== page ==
Once a provider has accepted a referral the patient can expect to be treated by that provider for their entire episode of care, until discharged back to the GP, unless their diagnosis changes significantly or there are other clinical reasons for not doing so.

Should the LMC be consulted on local changes to the Advice and Guidance system in each Integrated Care System?


This is covered in the guidance below.

Joint guidance on the use of the NHS e-Referral Service 2018 – NHS Digital

  1. Advice and Guidance (A&G)

Although not strictly part of the core referral and booking functionality, e-RS Advice and Guidance (A&G) is a useful tool in helping GPs to understand the best treatment options for their patients. Referrers can seek clinical advice from colleagues to help enhance their knowledge of how to manage a problem, diagnose a condition, decide whether a referral or follow-up is needed, or whether other, more suitable, management options may be available in alternative care settings. Unlike a referral into a triage service, a request for advice and guidance requires the referrer to act based on the response, which may include the suggestion to refer into a bookable service.

The A&G feature now allows a multi-way conversation to take place between GPs and Consultants that can help strengthen professional relationships, share knowledge and promote important clinician-to-clinician dialogue around patient care. 

Business rules around the use of A&G, including any payments for processing A&G requests, should be agreed as part of local implementation plans in collaboration with LMCs. 

Should General Practice be paid to use Advice and Guidance?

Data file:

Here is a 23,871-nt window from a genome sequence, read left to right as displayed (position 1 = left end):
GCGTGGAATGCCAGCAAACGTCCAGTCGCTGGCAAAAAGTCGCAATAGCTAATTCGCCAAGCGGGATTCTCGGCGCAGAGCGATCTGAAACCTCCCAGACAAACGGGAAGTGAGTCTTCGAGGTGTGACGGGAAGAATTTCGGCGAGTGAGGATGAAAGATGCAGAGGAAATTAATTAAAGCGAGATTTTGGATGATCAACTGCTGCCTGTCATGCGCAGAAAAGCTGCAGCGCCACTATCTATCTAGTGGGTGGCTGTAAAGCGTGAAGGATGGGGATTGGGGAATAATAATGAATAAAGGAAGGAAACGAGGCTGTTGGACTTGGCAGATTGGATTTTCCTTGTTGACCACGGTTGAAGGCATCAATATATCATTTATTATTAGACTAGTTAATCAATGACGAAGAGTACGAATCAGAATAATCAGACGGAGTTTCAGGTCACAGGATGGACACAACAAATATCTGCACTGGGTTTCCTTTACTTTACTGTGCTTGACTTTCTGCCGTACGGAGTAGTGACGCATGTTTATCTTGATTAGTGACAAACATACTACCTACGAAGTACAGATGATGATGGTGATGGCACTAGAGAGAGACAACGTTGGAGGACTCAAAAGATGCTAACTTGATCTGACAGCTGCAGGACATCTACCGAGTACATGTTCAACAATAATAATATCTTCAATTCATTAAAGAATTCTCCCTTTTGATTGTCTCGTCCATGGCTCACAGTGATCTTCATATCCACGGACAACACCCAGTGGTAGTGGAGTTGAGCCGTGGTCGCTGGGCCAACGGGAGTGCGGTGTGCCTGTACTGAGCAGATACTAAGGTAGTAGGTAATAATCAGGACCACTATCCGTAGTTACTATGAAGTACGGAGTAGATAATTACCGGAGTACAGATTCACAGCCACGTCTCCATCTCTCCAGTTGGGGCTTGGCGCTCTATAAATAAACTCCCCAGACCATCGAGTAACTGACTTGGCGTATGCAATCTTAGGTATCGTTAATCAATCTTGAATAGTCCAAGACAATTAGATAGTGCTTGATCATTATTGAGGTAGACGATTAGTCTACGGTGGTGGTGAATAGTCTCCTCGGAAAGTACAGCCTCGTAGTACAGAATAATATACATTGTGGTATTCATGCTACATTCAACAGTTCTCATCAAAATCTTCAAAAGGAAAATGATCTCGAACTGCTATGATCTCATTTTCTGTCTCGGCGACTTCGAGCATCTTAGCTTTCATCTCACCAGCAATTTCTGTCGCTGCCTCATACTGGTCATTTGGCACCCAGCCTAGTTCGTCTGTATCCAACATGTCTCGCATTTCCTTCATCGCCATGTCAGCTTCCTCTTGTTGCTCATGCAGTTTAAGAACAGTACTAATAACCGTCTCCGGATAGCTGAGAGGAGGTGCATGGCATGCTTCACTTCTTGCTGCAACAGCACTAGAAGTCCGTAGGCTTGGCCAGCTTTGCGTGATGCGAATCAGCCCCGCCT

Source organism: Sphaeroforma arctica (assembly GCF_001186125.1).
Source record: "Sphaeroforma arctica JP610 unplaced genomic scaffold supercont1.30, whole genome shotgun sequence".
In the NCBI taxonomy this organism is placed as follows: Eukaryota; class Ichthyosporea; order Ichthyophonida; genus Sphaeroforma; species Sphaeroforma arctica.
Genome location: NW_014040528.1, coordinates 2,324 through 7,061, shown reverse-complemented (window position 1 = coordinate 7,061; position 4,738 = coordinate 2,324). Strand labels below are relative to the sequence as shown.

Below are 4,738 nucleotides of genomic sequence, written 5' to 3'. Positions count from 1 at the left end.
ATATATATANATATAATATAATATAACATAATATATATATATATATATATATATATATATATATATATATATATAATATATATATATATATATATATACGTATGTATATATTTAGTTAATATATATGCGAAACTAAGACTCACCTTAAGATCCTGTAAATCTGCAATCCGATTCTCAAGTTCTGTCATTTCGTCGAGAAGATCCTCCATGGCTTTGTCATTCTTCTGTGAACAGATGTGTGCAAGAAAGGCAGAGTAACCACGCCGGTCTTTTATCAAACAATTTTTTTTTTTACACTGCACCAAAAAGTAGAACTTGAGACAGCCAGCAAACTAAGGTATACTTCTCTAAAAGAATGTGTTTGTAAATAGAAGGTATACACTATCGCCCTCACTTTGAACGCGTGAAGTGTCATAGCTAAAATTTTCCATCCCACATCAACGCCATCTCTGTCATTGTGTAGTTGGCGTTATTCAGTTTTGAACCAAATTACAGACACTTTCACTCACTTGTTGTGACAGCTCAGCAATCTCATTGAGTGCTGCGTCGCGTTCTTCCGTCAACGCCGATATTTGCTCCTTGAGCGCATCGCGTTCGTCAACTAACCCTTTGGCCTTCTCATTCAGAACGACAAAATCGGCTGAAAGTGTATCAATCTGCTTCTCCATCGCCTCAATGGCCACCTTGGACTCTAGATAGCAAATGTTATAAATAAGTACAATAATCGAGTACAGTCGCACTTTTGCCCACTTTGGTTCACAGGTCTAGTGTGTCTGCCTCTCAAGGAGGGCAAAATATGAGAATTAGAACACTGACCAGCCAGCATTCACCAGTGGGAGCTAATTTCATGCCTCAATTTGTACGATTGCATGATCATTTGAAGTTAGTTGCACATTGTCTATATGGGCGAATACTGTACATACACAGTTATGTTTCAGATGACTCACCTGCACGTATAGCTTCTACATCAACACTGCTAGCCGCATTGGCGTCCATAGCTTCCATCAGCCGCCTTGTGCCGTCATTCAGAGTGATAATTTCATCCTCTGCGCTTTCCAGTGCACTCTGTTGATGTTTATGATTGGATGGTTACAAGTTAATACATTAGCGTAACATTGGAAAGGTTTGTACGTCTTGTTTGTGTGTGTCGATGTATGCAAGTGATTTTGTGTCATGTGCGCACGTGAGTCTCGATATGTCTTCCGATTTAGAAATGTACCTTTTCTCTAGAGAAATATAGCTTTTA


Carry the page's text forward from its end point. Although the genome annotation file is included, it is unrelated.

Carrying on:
We believe that there should be financial resource and recognition directed to primary care for the use of advice and guidance. This can represent additional workload and risk holding for general practice.

Advice and guidance should not replace a specialist outpatient assessment where this is clearly more appropriate. It should also not result in the transfer of complex investigation and management plans where these would normally be undertaken in secondary care and sit outside of ‘normal’ GP competence.

We are aware of three Integrated Care Systems in England that have some form of payment to General Practice for the use of Advice and Guidance. We know of a local example in the South West of England where we have seen the Locally Enhanced Service specification that outlines this.

Advice and guidance can be considered part of the “left shift of care” and take some workload out of secondary care and into primary care. This needs to be resourced appropriately and this would include payment for the use of advice and guidance to practices.

When activity moves, resource needs to move with it.

Our Integrated Care System promotes a particular IT Platform, can we instead use eRS Advice and Guidance if we prefer?


This is covered in the standard NHS contract. The clauses below show that must keep open eRS advice and guidance routes and shows how they are paid to do this.

03-nhs-standard-contract-fl-scs-2324.pdf (

  • 6.2.3 the Provider must offer clinical advice and guidance to GPs and other primary care Referrers:
  • on potential Referrals, through the NHS e-Referral Service; and/or
  • on potential Referrals and on the care of Service Users generally, as otherwise set out in the Service Specifications, whether this leads to a Referral being made or not. The price payable by each Commissioner for such advice and guidance will be either:
  • deemed to be included in the Fixed Payment set out in Schedule 3A (Aligned Payment and Incentive Rules), or 
  • the Local Price as set out in Schedule 3C (Local Prices), as appropriate;